- Courtesy Promise Lee
Aside from the events of Sept. 3, 1974, Promise Lee has had some run-ins with the law. He and co-defendant Larry White briefly faced charges of rape based on an incident that occurred while they were out on bond.
Records of the incident, which took place in 1974, proved hard to find and many of those involved in the case have since died. The Indy was able to reach then-DA Steven Pelican; White' defense attorney, Larry Pozner; and Promise's defense attorney Thomas Armour but none recalled the case.
Armour's written investigation from the time mentions the rape charge, but says that there is no physical evidence in the case, and that a witness who did threaten to kill the girl in question testified that Promise left her house without doing anything wrong.
Whatever the case, it's clear that Promise was not convicted of the crime and, in separate interviews, both Promise and his mother, Fannie Lee, say Promise was implicated when another boy used his name — a ruse that unraveled in court.
Since being released from prison, Promise has faced a number of civil lawsuits involving money — including a large concentration of suits around the time of his marriage to Rhonda Lee, who went on to rack up numerous arrests for money-related crimes. (Promise has no similar record.)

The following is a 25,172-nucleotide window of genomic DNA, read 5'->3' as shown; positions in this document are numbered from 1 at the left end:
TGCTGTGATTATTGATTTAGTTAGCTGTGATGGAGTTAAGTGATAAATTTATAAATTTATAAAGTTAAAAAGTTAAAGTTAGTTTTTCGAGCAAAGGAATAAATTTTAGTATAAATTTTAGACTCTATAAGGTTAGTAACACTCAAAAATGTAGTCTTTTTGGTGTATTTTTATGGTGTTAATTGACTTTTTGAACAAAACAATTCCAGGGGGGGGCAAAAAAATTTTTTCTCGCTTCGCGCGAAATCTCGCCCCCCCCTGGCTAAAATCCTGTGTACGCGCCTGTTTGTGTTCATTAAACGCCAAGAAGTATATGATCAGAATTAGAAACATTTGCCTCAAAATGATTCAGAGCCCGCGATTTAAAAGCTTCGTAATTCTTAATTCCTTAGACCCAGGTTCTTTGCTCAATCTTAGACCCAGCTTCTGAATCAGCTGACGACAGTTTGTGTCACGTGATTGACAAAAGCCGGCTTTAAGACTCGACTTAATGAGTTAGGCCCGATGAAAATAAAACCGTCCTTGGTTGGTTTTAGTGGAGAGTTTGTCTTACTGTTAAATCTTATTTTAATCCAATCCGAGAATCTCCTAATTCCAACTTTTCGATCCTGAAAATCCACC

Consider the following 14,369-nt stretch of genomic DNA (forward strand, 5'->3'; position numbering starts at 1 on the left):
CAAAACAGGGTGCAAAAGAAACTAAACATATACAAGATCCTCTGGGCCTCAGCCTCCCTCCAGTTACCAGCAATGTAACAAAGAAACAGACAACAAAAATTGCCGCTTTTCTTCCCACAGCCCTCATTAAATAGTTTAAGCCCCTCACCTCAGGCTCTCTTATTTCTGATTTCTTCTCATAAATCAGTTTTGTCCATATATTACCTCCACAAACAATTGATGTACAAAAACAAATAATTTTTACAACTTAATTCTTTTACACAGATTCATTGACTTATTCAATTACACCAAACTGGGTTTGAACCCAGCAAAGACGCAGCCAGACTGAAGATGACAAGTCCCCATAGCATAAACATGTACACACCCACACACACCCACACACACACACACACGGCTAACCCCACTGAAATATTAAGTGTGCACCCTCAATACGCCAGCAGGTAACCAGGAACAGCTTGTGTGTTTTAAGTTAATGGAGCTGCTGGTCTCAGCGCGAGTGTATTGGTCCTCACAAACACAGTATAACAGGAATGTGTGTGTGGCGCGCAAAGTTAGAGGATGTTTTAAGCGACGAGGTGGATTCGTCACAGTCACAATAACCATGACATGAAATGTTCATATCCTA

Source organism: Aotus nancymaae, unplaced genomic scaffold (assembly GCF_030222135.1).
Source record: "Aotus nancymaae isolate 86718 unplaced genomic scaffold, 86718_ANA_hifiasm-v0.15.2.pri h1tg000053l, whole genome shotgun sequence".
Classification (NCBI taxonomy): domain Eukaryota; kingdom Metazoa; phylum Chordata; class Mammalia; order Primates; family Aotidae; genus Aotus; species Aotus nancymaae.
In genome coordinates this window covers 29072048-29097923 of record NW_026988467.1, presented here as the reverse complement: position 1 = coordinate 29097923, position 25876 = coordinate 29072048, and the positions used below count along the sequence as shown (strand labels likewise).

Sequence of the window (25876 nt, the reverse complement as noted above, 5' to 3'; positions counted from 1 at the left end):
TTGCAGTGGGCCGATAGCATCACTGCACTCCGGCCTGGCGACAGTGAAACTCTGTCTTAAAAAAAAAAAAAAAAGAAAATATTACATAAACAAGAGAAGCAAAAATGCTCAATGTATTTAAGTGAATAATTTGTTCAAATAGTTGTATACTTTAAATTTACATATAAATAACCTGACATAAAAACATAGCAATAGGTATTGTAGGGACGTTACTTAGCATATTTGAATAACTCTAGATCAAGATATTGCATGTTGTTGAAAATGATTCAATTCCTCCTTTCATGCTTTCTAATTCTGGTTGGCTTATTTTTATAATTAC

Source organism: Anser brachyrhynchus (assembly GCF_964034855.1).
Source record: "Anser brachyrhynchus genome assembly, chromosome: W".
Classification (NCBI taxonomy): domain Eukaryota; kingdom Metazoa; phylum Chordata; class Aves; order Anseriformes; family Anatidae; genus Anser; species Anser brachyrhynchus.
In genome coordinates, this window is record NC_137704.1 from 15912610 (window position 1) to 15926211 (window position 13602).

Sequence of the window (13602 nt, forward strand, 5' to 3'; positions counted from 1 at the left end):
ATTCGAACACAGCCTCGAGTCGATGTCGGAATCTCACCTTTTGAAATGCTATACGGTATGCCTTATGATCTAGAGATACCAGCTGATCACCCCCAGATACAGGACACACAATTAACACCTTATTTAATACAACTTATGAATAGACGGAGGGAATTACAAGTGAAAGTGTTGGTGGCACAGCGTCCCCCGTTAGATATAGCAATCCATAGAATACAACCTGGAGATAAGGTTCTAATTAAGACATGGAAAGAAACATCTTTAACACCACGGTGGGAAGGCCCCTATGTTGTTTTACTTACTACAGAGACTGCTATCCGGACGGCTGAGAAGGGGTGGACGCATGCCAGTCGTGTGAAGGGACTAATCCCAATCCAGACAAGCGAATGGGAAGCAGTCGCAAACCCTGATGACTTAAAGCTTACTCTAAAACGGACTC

Promise has also been charged with minor traffic-related infractions, often for having expired plates, license and/or insurance. He was charged with misdemeanor third degree assault in 1986 and 1992.
A 2001 Indy article says Promise planned to challenge the city of Colorado Springs after the City Council adopted a provision that barred him from running for Council due to his record. He did not actually sue, however.
In 2006, records show, Promise and his church were among those sued by the Hillside Neighborhood Association, which Promise had once led, over the ownership of a strip mall. (Notably, Promise's resumé says that he raised the funds to buy the strip mall for the Association.) The Association claimed that Promise had asked the mall be deeded to his church temporarily, because the association could not afford to make a balloon payment. The Association asserted this was false.
Promise says the issue stemmed from a hurtful, but unrelated, misunderstanding with a family friend that led to animosity. Documents show that Promise said he was simply doing what was asked by the Association, which truly couldn't meet its obligation. Whatever the case, the suit was settled with Promise simply deeding the property back to the Association.
In 2009, Promise was also charged with child abuse, but both he and his attorney, Dan Kay, say he simply spanked his daughter, and records show the case was quickly dismissed.
— J. Adrian Stanley